BEECH’S CREEK FLOWS into Deepwater Bay. A dozen or more old-growth Douglas fir and Western red cedar trees on the slopes above the creek survived the first round of logging. TimberWest has been logging in this area since about 2010 and have left standing trees greater than 250 years of age, as a half-hearted response to the requirements of SMZ 19.
The company’s plans for the future include putting a road through Beech’s Creek Grove and continuing north along Quadra’s western shoreline to Deepwater Valley, joining up with an existing logging road. The area the proposed road would pass through contains primary forest.
The grove contains Douglas fir and Western red cedar. The cedar below is the largest with a circumference at breast height of 25.2 feet.
A visitor is likely to come across more than one Northern Red-legged Frog, which are now blue-listed in BC.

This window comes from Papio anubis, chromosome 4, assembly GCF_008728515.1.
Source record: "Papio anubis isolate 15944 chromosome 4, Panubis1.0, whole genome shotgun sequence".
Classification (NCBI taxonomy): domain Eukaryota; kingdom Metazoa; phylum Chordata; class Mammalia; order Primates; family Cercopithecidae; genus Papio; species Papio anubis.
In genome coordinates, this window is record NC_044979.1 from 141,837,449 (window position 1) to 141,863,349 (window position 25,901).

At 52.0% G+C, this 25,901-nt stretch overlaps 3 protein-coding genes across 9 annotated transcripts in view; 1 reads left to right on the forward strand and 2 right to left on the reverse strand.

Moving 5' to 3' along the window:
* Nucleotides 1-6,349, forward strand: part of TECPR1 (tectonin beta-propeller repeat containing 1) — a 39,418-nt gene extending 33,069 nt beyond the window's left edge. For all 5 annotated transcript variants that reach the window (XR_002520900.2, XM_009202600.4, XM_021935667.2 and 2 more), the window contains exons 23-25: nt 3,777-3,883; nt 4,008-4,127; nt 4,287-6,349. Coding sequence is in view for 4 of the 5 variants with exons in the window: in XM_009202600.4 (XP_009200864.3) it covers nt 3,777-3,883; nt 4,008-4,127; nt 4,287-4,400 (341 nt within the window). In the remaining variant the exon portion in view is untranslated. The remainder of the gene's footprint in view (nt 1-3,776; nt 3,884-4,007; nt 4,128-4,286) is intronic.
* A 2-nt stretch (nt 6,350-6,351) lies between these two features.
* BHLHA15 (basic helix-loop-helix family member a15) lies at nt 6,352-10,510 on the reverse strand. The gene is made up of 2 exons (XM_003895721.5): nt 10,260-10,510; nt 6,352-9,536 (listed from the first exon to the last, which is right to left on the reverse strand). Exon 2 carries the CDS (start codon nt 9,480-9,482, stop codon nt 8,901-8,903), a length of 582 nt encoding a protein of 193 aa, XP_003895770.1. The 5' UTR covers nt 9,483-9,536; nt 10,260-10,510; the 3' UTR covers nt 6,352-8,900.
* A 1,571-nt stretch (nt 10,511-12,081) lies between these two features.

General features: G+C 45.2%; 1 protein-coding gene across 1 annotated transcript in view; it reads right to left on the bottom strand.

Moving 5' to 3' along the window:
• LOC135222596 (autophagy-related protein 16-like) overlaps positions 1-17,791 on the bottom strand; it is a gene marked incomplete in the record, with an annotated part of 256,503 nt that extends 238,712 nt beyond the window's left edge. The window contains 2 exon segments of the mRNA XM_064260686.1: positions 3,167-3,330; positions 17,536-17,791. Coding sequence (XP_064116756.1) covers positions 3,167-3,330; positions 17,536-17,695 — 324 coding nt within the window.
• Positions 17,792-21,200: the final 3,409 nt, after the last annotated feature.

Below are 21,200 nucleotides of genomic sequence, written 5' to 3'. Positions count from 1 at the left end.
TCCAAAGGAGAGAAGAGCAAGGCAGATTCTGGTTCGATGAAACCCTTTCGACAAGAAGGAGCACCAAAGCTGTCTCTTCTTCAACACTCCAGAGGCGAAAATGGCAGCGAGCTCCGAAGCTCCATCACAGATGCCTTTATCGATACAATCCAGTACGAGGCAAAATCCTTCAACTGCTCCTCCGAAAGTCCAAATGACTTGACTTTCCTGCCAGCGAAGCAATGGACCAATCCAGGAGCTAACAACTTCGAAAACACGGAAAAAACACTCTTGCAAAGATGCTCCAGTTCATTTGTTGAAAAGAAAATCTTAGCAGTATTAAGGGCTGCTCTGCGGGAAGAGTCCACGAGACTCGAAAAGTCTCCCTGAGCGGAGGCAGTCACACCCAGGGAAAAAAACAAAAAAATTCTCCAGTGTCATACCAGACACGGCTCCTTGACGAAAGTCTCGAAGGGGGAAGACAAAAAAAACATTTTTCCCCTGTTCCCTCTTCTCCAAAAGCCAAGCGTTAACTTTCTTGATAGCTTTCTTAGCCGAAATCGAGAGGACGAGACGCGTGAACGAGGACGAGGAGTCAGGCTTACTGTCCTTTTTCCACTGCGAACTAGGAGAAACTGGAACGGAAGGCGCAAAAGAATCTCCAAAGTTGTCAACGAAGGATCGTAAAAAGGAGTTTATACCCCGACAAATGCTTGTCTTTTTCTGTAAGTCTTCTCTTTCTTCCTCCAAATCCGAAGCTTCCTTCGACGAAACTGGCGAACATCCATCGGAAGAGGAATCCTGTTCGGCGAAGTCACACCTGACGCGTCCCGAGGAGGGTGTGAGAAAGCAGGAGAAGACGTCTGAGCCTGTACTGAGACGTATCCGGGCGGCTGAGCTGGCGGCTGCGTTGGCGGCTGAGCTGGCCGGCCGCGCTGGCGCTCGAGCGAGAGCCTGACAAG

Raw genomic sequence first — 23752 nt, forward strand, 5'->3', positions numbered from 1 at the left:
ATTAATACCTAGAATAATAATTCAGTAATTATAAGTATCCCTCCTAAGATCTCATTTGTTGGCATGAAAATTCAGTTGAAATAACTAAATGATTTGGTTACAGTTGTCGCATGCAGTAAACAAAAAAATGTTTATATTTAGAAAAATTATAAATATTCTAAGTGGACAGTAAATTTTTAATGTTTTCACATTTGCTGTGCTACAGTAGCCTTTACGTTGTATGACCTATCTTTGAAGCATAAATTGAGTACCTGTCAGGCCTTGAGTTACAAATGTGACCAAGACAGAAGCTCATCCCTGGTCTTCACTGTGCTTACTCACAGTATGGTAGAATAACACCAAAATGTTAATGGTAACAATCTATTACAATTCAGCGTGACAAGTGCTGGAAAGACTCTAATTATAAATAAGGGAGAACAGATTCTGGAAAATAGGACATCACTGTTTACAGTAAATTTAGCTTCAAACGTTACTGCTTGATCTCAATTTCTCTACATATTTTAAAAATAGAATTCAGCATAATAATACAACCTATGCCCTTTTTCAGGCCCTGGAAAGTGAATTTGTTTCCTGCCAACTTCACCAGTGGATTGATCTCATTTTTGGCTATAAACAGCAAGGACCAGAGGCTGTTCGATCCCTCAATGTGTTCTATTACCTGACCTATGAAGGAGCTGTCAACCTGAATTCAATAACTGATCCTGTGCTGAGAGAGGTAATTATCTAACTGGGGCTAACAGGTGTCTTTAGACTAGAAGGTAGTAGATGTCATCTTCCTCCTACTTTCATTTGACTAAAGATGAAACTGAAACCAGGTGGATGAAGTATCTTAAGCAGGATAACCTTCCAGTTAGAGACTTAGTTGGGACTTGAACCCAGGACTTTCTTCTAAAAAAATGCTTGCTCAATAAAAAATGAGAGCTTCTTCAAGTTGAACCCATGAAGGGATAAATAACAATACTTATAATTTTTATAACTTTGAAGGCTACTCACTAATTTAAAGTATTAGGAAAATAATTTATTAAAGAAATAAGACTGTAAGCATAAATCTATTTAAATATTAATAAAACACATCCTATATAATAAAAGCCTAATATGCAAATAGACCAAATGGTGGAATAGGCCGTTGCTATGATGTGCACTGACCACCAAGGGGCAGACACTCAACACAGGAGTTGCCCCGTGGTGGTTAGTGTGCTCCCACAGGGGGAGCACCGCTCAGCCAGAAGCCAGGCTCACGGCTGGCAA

The biggest Douglas fir is estimated to have a circumference at breast height of about 24 feet.
A Western Red Cedar on the steep slope above Beech’s Creek.
There are a number of other areas in the Beech's Creek-Long Lake area that have remnant patches of old-forest and some groups of large firs and cedars. TimberWest has begun logging in this area and logging is occurring in between old Douglas fir vets, destroying their value for biodiversity conservation.
The map below shows where old trees and old forest has been either confirmed on the ground or identified by drone flights.